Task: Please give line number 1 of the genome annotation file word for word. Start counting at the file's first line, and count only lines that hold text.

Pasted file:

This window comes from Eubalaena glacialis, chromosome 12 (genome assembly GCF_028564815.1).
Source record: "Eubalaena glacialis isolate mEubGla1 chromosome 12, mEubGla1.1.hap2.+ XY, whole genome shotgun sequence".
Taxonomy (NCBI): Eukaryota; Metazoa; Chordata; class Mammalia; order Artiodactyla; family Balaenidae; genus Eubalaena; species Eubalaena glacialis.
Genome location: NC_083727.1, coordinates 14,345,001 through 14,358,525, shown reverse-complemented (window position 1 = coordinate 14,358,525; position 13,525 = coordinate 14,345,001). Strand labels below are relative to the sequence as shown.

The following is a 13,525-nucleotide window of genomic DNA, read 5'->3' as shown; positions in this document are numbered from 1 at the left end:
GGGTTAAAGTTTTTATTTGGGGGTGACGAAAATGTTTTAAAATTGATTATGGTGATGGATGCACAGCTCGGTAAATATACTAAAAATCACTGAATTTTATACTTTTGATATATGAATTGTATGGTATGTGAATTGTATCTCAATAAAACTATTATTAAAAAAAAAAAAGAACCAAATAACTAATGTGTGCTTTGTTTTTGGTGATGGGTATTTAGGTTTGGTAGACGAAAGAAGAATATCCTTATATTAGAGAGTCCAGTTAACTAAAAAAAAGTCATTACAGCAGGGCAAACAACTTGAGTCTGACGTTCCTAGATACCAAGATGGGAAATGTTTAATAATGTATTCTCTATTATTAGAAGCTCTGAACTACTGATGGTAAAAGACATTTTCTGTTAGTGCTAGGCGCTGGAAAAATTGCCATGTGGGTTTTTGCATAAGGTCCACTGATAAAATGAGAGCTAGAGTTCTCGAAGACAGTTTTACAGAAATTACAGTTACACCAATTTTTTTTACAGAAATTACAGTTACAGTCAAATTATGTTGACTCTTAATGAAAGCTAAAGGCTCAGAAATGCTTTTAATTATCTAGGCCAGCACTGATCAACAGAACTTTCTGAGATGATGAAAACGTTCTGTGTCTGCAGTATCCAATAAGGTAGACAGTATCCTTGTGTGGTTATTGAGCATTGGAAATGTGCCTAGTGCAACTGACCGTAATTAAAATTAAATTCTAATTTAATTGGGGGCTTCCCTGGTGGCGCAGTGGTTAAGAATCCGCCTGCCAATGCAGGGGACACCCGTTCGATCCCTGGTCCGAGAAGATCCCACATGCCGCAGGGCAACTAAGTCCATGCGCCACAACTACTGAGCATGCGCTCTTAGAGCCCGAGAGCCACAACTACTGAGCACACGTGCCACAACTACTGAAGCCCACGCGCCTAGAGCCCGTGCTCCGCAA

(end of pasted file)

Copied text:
This window comes from Eubalaena glacialis, chromosome 12 (genome assembly GCF_028564815.1).